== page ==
Hugo Boss develops personalized consumer strategies from mountains of data
According to Hugo Boss’ Anthony Milano, “We have all these assumptions about the customer. Retail thinks they’re doing one thing, marketing thinks they’re doing another — but what is the customer doing, really?”
As vice president of e-commerce for the premium high-fashion retailer, Milano has a significant stake in understanding Hugo Boss’ customers. The company is global, with more than 6,000 points of sale in 124 countries; Hugo Boss AG, the parent company, owns some 900 retail stores and has more than 1,000 franchised outlets. In 2015, its total sales topped $3 billion.
Part of Milano’s responsibility involves sifting the customer data acquired by the company’s online operation, merging it with data from store transactions, flowing the combined data together with third-party information (Google searches, Facebook likes, etc.) and extracting a coherent picture of the behavior and intentions of various customer segments.
Then, based on that information, Milano and his team develop personalized — or at least highly segmented — promotional campaigns that would have a positive effect on sales.
That was the idea, anyway. “We were using a heavily customized legacy customer relationship management system,” Milano says, “and it was difficult to get a dynamic look at our customer base and understand what was really going on. Projections and analysis took longer than we needed, sometimes weeks and months.”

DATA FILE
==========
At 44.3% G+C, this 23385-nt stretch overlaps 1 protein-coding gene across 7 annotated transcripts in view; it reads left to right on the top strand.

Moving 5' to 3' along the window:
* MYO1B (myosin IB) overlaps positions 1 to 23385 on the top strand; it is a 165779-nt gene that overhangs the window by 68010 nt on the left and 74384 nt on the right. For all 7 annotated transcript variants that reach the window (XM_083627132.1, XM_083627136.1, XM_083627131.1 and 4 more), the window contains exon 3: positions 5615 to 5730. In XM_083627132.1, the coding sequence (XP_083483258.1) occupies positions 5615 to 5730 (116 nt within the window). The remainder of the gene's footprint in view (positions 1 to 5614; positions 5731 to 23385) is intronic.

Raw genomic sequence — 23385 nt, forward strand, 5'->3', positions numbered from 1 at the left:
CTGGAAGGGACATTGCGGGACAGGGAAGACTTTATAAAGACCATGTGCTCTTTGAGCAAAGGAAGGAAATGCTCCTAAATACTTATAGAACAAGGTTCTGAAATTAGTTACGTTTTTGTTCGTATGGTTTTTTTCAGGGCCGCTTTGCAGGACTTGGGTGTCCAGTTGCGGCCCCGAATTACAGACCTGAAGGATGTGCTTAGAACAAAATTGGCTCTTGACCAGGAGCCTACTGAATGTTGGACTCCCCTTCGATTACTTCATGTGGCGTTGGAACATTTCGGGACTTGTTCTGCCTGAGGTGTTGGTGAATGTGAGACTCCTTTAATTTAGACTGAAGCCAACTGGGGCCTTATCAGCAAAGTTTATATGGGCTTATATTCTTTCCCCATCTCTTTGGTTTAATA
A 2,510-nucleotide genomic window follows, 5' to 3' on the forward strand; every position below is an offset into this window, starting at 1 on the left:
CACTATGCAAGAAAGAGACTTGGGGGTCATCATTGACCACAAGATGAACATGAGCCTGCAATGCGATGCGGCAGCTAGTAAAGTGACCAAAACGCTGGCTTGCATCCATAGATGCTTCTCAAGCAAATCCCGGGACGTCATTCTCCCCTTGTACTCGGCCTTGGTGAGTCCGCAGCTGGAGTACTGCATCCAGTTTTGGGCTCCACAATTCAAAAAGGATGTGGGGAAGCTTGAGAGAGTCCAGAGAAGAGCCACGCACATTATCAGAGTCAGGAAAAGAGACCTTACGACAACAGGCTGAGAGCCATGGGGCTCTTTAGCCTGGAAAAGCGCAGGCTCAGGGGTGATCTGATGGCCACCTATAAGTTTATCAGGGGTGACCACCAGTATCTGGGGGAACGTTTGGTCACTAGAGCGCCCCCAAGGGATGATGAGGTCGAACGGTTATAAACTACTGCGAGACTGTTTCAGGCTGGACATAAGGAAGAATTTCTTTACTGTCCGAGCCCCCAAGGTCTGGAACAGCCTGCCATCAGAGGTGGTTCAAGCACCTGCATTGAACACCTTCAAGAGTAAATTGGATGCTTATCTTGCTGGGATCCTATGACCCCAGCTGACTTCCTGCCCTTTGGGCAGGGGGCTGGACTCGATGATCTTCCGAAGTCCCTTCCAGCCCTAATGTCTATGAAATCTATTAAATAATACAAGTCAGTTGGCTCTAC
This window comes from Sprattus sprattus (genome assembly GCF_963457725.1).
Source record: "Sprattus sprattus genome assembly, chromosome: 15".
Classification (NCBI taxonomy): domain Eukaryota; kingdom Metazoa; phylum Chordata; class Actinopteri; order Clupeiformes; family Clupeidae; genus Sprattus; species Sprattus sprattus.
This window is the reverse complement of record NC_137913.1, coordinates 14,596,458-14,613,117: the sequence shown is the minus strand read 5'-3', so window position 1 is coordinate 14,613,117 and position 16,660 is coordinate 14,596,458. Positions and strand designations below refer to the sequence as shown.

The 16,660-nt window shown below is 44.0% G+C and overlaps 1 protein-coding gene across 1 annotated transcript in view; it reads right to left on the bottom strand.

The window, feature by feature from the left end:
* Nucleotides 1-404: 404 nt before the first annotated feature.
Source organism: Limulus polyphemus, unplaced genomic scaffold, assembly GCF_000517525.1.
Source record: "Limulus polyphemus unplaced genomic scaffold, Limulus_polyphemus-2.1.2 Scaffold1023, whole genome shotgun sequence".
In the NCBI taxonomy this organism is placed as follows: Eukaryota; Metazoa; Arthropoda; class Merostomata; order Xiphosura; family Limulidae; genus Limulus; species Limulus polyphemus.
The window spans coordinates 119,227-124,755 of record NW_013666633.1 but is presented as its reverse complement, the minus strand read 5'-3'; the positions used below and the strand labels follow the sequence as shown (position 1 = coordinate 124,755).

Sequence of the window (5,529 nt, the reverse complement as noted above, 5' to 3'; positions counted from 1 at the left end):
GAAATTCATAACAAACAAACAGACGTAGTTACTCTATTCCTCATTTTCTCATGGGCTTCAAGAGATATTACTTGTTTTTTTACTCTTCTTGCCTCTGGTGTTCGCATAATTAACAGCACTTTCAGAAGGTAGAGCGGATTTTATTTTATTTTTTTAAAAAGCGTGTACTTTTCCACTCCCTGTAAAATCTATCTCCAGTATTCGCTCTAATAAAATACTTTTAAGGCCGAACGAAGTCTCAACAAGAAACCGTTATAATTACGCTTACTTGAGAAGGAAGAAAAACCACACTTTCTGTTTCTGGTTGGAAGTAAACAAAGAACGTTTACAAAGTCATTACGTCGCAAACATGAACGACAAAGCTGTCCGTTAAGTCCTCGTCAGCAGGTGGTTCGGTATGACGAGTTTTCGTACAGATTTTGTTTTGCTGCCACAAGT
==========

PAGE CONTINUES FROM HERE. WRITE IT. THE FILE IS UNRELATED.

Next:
The search for a more effective solution led Milano to a company called AgilOne.
AgilOne was founded by Omer Artun, who holds a doctorate in computational neuroscience and physics from Brown University, where he studied under Nobel Prize winner Leon Cooper. Before starting the company a decade ago, Artun worked as a retail consultant at McKinsey & Company, as vice president of strategic marketing at CDW/Micro Warehouse and as senior director of B2B marketing at Best Buy.
He also served as an adjunct professor of marketing at the New York University Stern School of Business, where he taught graduate-level relationship marketing and analytical marketing courses.
Old idea, new tools
“The basic concept of what we’re doing is not new,” Artun says. “People have been talking about customer relationship management and one-to-one marketing for many, many years. But a decade ago, when we talked about CRM, it was relative to transactional data — what have I bought before, am I a valuable customer, and so forth.